Turkey’s annual inflation rate jumped to 73.5%, a 24-year high, in May. The inflation has been fuelled by the war in Ukraine, surging energy prices and a tumbling lira. It is pertinent to state that the figure was lower than economists had feared.
Inflation had increased since last autumn, when the declined in value after the central bank launched a 500 basis-point cycle sought by President Tayyip Erdogan.
The latest inflation figure surpassed the 73.2% touched in 2002. It is the highest since October 1998, when inflation was 76.6%, and Turkey was struggling to end a decade of chronically high inflation. The consensus forecast was for inflation to rise to 76.55%.
Meanwhile, month-on-month consumer prices rose 2.98% compared to a Reuters poll forecast of 4.8%, the Turkish Statistical Institute (TUIK) said on Friday.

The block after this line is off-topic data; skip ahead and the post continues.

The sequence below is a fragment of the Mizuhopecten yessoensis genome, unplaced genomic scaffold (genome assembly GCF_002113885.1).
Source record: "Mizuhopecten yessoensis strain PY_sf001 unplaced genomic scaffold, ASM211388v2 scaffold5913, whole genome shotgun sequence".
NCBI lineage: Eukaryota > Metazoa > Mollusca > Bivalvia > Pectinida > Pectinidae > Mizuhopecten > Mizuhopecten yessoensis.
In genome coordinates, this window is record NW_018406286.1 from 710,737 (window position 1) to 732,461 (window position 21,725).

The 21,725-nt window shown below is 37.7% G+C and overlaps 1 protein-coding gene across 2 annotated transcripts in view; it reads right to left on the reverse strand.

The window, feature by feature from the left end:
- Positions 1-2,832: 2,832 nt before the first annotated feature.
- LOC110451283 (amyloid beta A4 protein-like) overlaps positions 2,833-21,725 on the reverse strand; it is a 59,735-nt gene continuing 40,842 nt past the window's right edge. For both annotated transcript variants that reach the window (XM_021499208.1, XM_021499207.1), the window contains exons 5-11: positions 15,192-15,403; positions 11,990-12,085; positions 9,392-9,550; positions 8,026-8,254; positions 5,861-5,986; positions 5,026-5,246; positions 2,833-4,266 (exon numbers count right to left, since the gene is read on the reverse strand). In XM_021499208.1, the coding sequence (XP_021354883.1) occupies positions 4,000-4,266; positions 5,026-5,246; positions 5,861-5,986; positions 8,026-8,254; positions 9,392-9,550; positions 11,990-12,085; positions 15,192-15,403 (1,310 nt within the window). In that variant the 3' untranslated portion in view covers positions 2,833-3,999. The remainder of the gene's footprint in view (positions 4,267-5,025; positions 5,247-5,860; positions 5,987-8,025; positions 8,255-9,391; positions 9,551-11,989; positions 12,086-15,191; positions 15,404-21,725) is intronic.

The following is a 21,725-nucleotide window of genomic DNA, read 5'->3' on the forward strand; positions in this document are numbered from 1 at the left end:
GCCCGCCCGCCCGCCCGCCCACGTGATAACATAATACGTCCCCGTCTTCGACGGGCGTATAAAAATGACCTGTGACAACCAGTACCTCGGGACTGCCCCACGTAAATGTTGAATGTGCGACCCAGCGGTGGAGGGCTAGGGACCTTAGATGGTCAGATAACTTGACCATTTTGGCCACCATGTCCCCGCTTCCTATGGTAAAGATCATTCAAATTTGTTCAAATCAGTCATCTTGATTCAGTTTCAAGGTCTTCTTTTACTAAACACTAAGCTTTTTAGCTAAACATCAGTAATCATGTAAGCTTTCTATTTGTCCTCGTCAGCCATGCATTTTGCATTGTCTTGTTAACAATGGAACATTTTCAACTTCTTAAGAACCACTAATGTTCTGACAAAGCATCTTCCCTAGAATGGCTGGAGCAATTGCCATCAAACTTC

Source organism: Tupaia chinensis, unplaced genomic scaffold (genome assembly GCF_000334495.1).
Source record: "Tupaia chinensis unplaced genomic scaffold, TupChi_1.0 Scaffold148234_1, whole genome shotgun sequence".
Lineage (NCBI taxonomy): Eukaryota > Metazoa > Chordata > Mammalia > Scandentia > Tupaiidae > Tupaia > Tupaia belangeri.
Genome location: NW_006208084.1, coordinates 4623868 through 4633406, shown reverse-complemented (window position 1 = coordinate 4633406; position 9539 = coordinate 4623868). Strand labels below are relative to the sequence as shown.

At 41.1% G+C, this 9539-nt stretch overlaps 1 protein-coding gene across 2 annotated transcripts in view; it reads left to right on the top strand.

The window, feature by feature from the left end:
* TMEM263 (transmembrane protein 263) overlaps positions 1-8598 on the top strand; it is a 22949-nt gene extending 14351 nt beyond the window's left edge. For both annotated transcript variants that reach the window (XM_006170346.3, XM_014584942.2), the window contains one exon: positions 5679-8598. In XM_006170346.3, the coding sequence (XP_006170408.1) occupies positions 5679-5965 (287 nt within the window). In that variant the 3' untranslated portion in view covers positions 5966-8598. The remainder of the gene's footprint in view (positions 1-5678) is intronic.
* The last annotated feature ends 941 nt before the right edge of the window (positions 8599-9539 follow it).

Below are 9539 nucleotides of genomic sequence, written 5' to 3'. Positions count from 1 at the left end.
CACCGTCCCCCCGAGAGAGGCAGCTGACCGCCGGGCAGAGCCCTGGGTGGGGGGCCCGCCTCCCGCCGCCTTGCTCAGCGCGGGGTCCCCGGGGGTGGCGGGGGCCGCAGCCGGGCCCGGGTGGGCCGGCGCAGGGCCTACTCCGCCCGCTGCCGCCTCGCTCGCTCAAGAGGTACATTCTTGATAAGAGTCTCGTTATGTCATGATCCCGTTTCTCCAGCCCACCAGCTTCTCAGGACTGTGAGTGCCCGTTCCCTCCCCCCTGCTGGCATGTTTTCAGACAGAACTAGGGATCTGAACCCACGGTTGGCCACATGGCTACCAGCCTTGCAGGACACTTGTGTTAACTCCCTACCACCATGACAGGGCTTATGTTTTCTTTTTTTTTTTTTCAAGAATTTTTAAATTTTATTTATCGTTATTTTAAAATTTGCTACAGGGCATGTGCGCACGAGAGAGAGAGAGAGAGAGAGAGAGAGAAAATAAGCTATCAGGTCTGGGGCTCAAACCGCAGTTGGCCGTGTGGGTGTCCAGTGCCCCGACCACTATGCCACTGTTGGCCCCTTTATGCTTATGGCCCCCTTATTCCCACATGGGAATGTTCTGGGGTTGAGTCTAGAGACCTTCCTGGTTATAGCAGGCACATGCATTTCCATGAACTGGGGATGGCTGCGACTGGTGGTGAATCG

Food and transport costs have soared by 92% and 108% respectively, over the last year, signifying a deepening economic crisis for Turkish citizens struggling to afford basic goods. The domestic producer price index surged 8.76% month-on-month in May for an annual rise of 132.16%.
The lira TRYTOM=D3 weakened 0.25% to 16.5050 against the US greenback touching its weakest since December. The currency tumbled 44% in 2021 and another 20% this year.
Despite the highest annual rate in Tayyip Erdogan’s two decades in power, Minister Nureddin Nebati said inflation readings were trending lower in a positive sign.
Nebati said inflation would fall to single digits in time for next year’s general election under an economic programme that banks on low-interest rates, high exports, production, and a current account surplus.
The trade deficit widened 157% in May to $10.7 billion, mainly due to energy imports. Economists see inflation staying high for the rest of the year and ending 2022 at 63%.